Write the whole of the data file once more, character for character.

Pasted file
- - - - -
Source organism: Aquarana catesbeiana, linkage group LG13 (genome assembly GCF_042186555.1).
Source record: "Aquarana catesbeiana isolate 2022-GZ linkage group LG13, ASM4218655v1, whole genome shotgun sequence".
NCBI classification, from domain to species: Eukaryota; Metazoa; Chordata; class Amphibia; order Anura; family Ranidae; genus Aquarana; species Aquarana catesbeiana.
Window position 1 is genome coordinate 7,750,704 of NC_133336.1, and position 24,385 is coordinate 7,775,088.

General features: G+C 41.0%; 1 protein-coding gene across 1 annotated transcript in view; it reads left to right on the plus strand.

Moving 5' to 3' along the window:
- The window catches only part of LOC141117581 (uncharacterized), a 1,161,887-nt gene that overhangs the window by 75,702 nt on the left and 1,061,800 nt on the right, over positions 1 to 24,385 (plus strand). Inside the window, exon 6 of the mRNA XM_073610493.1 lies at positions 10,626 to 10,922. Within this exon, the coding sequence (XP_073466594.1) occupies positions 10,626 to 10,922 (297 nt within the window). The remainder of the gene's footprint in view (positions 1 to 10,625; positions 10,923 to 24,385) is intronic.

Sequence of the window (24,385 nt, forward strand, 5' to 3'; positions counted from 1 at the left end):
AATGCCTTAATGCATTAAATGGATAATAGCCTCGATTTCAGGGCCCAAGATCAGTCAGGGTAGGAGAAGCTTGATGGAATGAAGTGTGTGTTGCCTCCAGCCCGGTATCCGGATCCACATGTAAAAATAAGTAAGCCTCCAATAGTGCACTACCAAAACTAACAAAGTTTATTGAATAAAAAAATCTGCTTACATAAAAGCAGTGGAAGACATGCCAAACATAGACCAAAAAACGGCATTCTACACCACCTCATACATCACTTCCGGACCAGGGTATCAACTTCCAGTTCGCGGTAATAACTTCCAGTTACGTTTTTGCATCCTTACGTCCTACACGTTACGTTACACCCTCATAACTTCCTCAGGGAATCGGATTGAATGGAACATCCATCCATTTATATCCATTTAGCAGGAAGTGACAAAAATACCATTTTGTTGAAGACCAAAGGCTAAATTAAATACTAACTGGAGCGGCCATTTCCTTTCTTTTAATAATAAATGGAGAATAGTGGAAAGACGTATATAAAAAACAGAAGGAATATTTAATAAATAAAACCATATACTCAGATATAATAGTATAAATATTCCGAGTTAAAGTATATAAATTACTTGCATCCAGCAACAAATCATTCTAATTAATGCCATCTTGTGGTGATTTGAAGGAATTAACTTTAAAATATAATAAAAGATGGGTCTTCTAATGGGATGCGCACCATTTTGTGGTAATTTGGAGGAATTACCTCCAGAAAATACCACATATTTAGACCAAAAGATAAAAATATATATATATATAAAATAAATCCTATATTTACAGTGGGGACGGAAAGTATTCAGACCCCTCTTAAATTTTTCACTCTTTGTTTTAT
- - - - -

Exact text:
Source organism: Aquarana catesbeiana, linkage group LG13 (genome assembly GCF_042186555.1).
Source record: "Aquarana catesbeiana isolate 2022-GZ linkage group LG13, ASM4218655v1, whole genome shotgun sequence".
NCBI classification, from domain to species: Eukaryota; Metazoa; Chordata; class Amphibia; order Anura; family Ranidae; genus Aquarana; species Aquarana catesbeiana.
Window position 1 is genome coordinate 7,750,704 of NC_133336.1, and position 24,385 is coordinate 7,775,088.

General features: G+C 41.0%; 1 protein-coding gene across 1 annotated transcript in view; it reads left to right on the plus strand.

Moving 5' to 3' along the window:
- The window catches only part of LOC141117581 (uncharacterized), a 1,161,887-nt gene that overhangs the window by 75,702 nt on the left and 1,061,800 nt on the right, over positions 1 to 24,385 (plus strand). Inside the window, exon 6 of the mRNA XM_073610493.1 lies at positions 10,626 to 10,922. Within this exon, the coding sequence (XP_073466594.1) occupies positions 10,626 to 10,922 (297 nt within the window). The remainder of the gene's footprint in view (positions 1 to 10,625; positions 10,923 to 24,385) is intronic.

Sequence of the window (24,385 nt, forward strand, 5' to 3'; positions counted from 1 at the left end):
AATGCCTTAATGCATTAAATGGATAATAGCCTCGATTTCAGGGCCCAAGATCAGTCAGGGTAGGAGAAGCTTGATGGAATGAAGTGTGTGTTGCCTCCAGCCCGGTATCCGGATCCACATGTAAAAATAAGTAAGCCTCCAATAGTGCACTACCAAAACTAACAAAGTTTATTGAATAAAAAAATCTGCTTACATAAAAGCAGTGGAAGACATGCCAAACATAGACCAAAAAACGGCATTCTACACCACCTCATACATCACTTCCGGACCAGGGTATCAACTTCCAGTTCGCGGTAATAACTTCCAGTTACGTTTTTGCATCCTTACGTCCTACACGTTACGTTACACCCTCATAACTTCCTCAGGGAATCGGATTGAATGGAACATCCATCCATTTATATCCATTTAGCAGGAAGTGACAAAAATACCATTTTGTTGAAGACCAAAGGCTAAATTAAATACTAACTGGAGCGGCCATTTCCTTTCTTTTAATAATAAATGGAGAATAGTGGAAAGACGTATATAAAAAACAGAAGGAATATTTAATAAATAAAACCATATACTCAGATATAATAGTATAAATATTCCGAGTTAAAGTATATAAATTACTTGCATCCAGCAACAAATCATTCTAATTAATGCCATCTTGTGGTGATTTGAAGGAATTAACTTTAAAATATAATAAAAGATGGGTCTTCTAATGGGATGCGCACCATTTTGTGGTAATTTGGAGGAATTACCTCCAGAAAATACCACATATTTAGACCAAAAGATAAAAATATATATATATATAAAATAAATCCTATATTTACAGTGGGGACGGAAAGTATTCAGACCCCTCTTAAATTTTTCACTCTTTGTTTTAT